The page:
This beautiful Hildegard of Bingen Trinity and Unity Greeting Card is a customer favorite. Measuring 5.75 x 4.5 inches, the greeting card is blank inside. Saint Hildegard of Bingen (1098-1179), the “Sibyl of the Rhine” who is now a Doctor of the Church, was an incredibly gifted woman of many talents: writer, composer, philosopher, polymath, Benedictine abbess, visionary, and mystic.
The True Trinity in the True Unity
In Scivias, Saint Hildegard’s first book of visions, the second vision is of Christ as a sapphire blue figure, standing in the midst of two circles: the first one golden-colored with a diameter corresponding to Christ’s height, and the second circle in a silvery color, surrounding and encompassing the smaller figure. These two circles are in turn superimposed on a blue background framed with floral designs. Saint Hildegard asserts that this powerful image is not just of Christ, but is in fact a vision of the Holy Trinity:
This is the perception of God’s mysteries . . . that bright light bathes the whole of the glowing fire, and the glowing fire bathes the bright light; and the bright light and the glowing fire pour over the whole human figure, so that the three are one light in one power of potential.
The largest circle represents light—the light of God. The inner circle signifies the fire of the Holy Spirit. And of course, the figure, washed in a rich, marine blue, is Christ — not Christ as a solitary figure, but rather Christ permeated by the fire of the Holy Spirit and the light of God the Father. This is a circular, cyclical, quasi-mandala Holy Trinity. No sharp, angular (and hyper-masculine) triangular Trinity here. Rather, Saint Hildegard presents us with a fluid, dynamic, energizing Trinity that bypasses the typical anthropomorphism for the Father and the Spirit and celebrates instead the three Persons of the Trinity both in their distinctness and in their inherent unity. The circle is a feminine archetype which understand the cosmos and time cyclically rather than linearly. This is a cosmology of inclusion and embeddedness, rather than a more linear cosmology of distinction, division, judgment, and opposition. This is a circular Trinity which still features the male Christ, but now immersed in the spherical energies of fire and light. This is a gender-balanced Trinity, an idea that is only now gaining even partial acceptance within the Christian community. Finally, the circles of fire and light, when viewed as a whole, a unity, appear very much like an eye. This evokes an appreciation of contemplation as beholding, of God as the Divine Beholder — this is at the heart of contemplative spirituality: The Father and the Spirit, through Jesus, gaze upon us. In one of her hymns, Saint Hildegard depicts God as gazing upon Mary with the same kind of contemplative attentiveness that we are called to direct to God. For out of that Divine Gaze, Christ was conceived.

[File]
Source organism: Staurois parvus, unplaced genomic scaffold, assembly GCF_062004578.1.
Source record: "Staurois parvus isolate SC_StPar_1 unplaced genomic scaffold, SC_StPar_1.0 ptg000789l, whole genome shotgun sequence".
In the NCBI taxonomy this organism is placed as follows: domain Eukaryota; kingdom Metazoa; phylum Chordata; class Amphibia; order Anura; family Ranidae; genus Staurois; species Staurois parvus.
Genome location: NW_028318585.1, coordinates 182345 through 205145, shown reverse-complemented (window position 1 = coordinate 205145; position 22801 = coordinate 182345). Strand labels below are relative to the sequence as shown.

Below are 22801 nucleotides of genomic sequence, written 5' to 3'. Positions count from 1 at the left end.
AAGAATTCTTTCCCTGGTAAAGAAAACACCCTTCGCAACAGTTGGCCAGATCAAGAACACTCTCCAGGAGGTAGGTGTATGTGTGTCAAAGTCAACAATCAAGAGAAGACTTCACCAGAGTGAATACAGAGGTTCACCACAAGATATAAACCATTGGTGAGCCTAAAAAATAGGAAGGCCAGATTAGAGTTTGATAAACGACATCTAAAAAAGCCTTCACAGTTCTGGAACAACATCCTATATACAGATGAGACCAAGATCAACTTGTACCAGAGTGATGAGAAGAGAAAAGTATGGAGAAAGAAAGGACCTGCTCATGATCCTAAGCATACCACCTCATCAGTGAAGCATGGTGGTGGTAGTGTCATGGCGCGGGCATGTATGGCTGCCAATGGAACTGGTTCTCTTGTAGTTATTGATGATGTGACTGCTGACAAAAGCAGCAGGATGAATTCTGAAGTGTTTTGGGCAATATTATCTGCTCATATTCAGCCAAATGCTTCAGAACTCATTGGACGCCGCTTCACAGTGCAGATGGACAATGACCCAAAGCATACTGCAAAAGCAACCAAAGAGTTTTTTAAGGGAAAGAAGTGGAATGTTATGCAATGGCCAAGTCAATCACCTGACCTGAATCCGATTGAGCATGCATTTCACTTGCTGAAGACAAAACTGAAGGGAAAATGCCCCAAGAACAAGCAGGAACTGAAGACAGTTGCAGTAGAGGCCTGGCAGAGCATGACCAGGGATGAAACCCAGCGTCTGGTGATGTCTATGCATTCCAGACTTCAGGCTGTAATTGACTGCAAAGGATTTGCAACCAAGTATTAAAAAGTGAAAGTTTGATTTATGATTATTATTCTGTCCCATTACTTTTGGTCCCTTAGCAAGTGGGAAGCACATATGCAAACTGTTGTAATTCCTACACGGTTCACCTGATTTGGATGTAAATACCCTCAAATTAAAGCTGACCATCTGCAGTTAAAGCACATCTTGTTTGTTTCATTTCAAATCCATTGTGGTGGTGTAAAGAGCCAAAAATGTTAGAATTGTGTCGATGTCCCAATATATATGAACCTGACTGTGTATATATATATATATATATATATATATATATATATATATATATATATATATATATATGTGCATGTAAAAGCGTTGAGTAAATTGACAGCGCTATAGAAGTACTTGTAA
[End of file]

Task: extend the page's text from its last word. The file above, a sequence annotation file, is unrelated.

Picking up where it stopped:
Saint Hildegard of Bingen – Mystic, Composer, Doctor of the Church
Saint Hildegard wrote major works of theology (including Sci Vias, as depicted on this plaque – go to History/Story tab). She also related accounts of her mystical visions at a time when few women were even literate. Bishops, popes, and kings sought her out for her wisdom and counsel. She delved into and wrote treatises about the healing powers and medicinal uses of herbs, plants, animals, and trees. She is the earliest well-known composers of music. Her Ordo Virtutum is perhaps the oldest extant morality play and an early example of liturgical drama. Although she has been popularly held to be a saint for centuries, and more than one Pope has referred to her as such, she was never officially canonized. Pope Benedict XIV announced on May 10, 2012 that St. Hildegard of Bingen is now inscribed in the catalog of saints. On October 7, 2012, he then declared her a Doctor of the Church – along with three other female Doctors of the Church (St. Teresa of Avila, St. Catherine of Siena, and St. Therese of Lisieux) and 30 male Doctors of the Church.